BENGALURU (Aug 19): Wall Street was set to open lower on Wednesday as Chinese stocks had another roller coaster ride and as investors await the minutes from last month's Federal Reserve meeting for clues on when interest rates will be increased.
While the health of the U.S. economy appears to be stabilizing, the effect of the yuan devaluation and other macro factors are playing on investor's minds. The Fed minutes will be released at 2 p.m. ET (1800 GMT).
Data showed U.S. consumer prices rose slightly in July as gasoline and food prices increased marginally, but a solid gain in shelter costs suggested inflation pressures were stabilizing enough to support expectations of a rate hike this year.
Economists believe the Fed will probably raise rates twice this year, with the first hike coming in September, according to the most recent Reuters poll.
Investors are still not fully convinced of a September hike, but most are betting a rate hike will occur by the end of year.
"Right now, there is a 50-50 chance for a September rate hike," said Art Hogan, chief market strategist at Wunderlich Securities in New York.
"If there is anything to push them away from September, it would be to get a better understanding of what a China economic slowdown looks like and the effect of possible additional stimulus there."
S&P 500 e-minis were down 5.75 points, or 0.27 percent, with 177,531 contracts traded at 8:40 a.m. ET.
Nasdaq 100 e-minis were down 9.5 points, or 0.21 percent, on volume of 27,644 contracts.
Dow e-minis were down 69 points, or 0.39 percent, with 25,936 contracts changing hands.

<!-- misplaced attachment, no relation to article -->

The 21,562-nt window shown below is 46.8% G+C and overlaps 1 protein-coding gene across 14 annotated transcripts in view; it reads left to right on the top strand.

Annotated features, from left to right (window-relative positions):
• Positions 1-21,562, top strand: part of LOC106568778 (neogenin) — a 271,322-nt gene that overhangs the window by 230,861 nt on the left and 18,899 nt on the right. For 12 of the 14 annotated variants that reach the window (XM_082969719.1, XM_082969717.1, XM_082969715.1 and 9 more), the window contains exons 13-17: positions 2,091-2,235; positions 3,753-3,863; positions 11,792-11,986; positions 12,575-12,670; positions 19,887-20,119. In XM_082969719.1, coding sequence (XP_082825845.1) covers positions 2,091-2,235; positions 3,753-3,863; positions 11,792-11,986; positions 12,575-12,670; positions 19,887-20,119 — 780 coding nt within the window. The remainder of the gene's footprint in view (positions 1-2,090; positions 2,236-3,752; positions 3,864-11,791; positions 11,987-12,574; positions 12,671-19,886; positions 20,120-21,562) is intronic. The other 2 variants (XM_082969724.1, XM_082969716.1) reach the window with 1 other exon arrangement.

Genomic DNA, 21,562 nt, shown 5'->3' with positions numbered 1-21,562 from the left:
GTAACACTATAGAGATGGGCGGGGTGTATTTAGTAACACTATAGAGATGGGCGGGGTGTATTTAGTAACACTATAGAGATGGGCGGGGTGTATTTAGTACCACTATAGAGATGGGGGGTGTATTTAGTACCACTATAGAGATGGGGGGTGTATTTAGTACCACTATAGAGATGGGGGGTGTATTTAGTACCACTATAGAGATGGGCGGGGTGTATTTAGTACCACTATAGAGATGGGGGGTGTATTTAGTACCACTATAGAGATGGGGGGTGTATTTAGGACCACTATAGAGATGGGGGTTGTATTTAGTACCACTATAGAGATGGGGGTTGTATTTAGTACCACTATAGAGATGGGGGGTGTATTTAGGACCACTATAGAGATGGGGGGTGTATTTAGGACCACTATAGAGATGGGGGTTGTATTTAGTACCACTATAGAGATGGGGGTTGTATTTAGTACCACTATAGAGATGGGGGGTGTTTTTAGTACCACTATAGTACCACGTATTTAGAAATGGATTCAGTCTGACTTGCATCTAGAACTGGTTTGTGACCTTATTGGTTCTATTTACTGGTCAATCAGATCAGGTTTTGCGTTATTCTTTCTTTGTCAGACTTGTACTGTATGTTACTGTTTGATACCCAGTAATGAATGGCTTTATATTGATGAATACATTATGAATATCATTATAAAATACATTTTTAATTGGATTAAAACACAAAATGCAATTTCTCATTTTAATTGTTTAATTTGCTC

The stock futures pared losses after the CPI data, which showed the Consumer Price Index edged up 0.1 percent last month, marking the sixth straight month of increases.
Earlier, Chinese stocks reversed sharp declines and ended higher after the central bank injected more funds into the financial system for a second day in a bid to calm panicky markets.
Since the People's Bank of China devalued the yuan last week, investors are worried that Beijing wanted to engineer a much sharper decline to support weak exports. That has added to worries about the growth of the country.
The Chinese market gyrations kept commodity prices under pressure, with oil and copper near six-year lows.
Target shares jumped 4.9 percent to $84.21 in premarket trading after the retailer reported a larger-than-expected rise in quarterly earnings.
Lowe's fell 1.1 percent to $72.20 after the No.2 U.S. home improvement chain's quarterly profit missed expectations.
Yum Brands rose 1.2 percent to $85.25, a day after the owner of the KFC and Pizza Hut chains named new leaders for its China division as activist investors lobby the company to spin off that business.